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The Pilgrimage Of The Heart

The season of Lent invites us to make a pilgrimage. As a child I enjoyed the soft, crisp pancakes my mother made on Shrove Tuesday, the day when the tradition of Lenten fast called for the pantry to be emptied of milk, butter and eggs and other rich foods. Beginning on Ash Wednesday, friends of mine would give up eating candy or chocolate during Lent. The forty days of Lent were marked off for us with customs which had continued down through the centuries—customs of food, small fasts, and occasional church attendance. Like the people of Israel to whom the prophet speaks in Isaiah 58, we had no idea that Yahweh was calling us to a much deeper obedience:
to loose the bonds of injustice,... to let the oppressed go free... to share your bread with the hungry, and bring the homeless poor into your house; (58:6,7)
This is the obedience of giving up power, of seeing our need for position and protection for what it is.
Jesus led his disciples on a pilgrimage, beginning in the far north of the Hermon mountain range in the area of Caeserea Philippi and walking south toward Jerusalem. As he walks Jesus begins
to teach them that the Son of Man must undergo great suffering, and be rejected by the elders, the chief priests, and the scribes, and be killed, and after three days rise again. (Mark 8:31)
What!? Peter takes him aside and protests. But Jesus had settled what kind of Messiah he is called to be in his own "Lenten journey" during the forty days in the wilderness. He had relinquished power to God, and refused the offer of worldly riches and might.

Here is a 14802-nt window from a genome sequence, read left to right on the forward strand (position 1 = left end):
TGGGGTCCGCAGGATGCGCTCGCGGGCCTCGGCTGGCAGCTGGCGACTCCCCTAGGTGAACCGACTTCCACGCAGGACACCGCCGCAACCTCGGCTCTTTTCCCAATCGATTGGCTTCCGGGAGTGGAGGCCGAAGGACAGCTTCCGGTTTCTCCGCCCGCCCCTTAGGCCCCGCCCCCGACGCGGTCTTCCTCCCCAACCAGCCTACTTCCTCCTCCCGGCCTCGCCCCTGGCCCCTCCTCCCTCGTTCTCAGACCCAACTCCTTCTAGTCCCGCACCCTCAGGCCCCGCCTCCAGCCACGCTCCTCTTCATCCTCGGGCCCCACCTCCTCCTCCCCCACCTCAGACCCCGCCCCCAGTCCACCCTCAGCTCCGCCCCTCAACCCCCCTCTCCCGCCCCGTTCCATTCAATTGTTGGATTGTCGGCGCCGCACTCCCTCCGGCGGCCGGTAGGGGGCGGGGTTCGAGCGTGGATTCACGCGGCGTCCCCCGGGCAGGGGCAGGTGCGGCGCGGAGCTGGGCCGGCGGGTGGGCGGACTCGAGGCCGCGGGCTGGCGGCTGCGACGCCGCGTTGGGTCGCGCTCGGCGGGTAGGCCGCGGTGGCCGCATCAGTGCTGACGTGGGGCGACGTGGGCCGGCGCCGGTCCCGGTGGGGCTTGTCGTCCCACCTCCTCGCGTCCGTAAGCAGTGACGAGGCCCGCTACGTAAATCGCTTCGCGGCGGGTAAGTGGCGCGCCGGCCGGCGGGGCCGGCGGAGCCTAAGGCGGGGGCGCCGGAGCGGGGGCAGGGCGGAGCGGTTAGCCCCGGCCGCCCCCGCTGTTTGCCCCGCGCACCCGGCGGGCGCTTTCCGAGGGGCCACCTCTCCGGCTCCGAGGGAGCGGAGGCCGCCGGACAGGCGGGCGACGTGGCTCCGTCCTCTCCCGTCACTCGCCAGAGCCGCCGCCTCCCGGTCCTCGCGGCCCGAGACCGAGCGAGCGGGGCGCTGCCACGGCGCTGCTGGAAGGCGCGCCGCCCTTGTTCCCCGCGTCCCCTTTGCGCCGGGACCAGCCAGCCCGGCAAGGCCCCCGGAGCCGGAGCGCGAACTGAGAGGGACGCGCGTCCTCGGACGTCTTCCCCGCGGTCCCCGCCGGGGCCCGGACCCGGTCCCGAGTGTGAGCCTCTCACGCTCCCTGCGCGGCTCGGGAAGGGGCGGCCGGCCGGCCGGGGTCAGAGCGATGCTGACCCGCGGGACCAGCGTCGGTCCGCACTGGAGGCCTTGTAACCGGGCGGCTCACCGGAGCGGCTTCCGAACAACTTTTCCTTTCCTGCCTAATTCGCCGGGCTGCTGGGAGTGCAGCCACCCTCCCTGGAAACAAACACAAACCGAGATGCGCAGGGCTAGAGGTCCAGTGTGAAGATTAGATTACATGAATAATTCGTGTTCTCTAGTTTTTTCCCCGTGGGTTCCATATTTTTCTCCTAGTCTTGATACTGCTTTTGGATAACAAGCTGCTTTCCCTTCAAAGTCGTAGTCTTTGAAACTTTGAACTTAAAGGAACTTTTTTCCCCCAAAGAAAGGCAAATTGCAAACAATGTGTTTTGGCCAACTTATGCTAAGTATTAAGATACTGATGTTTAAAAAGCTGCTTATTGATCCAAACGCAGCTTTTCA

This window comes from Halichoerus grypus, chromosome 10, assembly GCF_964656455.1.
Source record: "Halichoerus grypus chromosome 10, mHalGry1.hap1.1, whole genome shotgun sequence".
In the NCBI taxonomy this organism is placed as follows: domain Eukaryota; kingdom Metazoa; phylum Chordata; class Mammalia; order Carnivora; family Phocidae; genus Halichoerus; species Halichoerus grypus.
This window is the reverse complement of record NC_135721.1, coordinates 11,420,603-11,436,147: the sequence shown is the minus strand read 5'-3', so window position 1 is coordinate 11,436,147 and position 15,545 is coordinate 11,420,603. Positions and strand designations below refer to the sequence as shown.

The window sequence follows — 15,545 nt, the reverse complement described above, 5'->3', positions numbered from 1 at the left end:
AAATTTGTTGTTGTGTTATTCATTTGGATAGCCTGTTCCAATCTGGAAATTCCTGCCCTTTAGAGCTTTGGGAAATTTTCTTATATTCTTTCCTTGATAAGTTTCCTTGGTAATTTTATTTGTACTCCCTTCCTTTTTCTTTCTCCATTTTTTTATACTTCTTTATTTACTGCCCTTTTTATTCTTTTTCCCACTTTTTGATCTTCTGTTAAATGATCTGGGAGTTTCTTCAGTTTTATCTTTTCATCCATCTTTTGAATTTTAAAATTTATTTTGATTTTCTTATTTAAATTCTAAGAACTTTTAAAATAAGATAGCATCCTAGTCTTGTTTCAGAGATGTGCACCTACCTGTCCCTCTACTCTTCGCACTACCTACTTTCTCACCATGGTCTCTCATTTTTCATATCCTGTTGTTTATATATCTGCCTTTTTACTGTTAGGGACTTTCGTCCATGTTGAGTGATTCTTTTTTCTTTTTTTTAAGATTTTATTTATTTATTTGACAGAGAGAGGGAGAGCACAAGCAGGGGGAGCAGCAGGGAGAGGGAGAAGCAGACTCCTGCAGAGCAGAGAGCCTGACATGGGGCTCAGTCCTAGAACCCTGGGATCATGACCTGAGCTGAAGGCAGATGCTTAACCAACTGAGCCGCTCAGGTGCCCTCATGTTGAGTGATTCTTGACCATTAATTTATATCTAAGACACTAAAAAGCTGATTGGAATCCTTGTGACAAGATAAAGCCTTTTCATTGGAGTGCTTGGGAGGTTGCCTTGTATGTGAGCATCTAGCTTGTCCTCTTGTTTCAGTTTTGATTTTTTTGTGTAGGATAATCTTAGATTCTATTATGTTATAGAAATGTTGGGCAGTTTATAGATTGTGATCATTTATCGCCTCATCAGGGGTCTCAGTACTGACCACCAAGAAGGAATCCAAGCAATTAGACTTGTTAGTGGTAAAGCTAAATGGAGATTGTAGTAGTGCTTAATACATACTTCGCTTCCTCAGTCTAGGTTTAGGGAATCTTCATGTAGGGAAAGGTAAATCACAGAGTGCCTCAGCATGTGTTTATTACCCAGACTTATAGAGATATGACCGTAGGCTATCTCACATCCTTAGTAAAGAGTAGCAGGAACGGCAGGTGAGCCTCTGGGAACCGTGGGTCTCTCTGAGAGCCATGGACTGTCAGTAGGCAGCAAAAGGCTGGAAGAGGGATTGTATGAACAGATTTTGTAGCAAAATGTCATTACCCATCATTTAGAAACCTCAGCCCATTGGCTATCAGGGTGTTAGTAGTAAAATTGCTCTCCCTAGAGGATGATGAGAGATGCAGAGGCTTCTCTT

Now such calls to fasting from injustice and false claims to power do not make the headlines or become the lead story on the evening news. Rightly so. The Lenten fast is a fast for the heart and is done before God rather than others:
So whenever you do something (for) a needy person, do not make a big show of it...do it in such a way that even your closest friend will not know about it. ...And your Father, who sees what you do in private, will reward you. (Mt 6:2-4 TEV)
The pilgrimage draws us to walk within the landscape of our own heart, paying attention to what we grasp and protect. (Mt 6:19-21) Jesus stands there, calling us to let go of what the world's system calls valuable, and to open our hands and life to receive his Way:
If any want to become my followers, let them deny themselves and take up their cross and follow me.
"Listen to him!" (Mark 8:34, 9:7)
Wendy J. Miller Eastern Mennonite Seminary Harrisonburg, VA
Editable Region.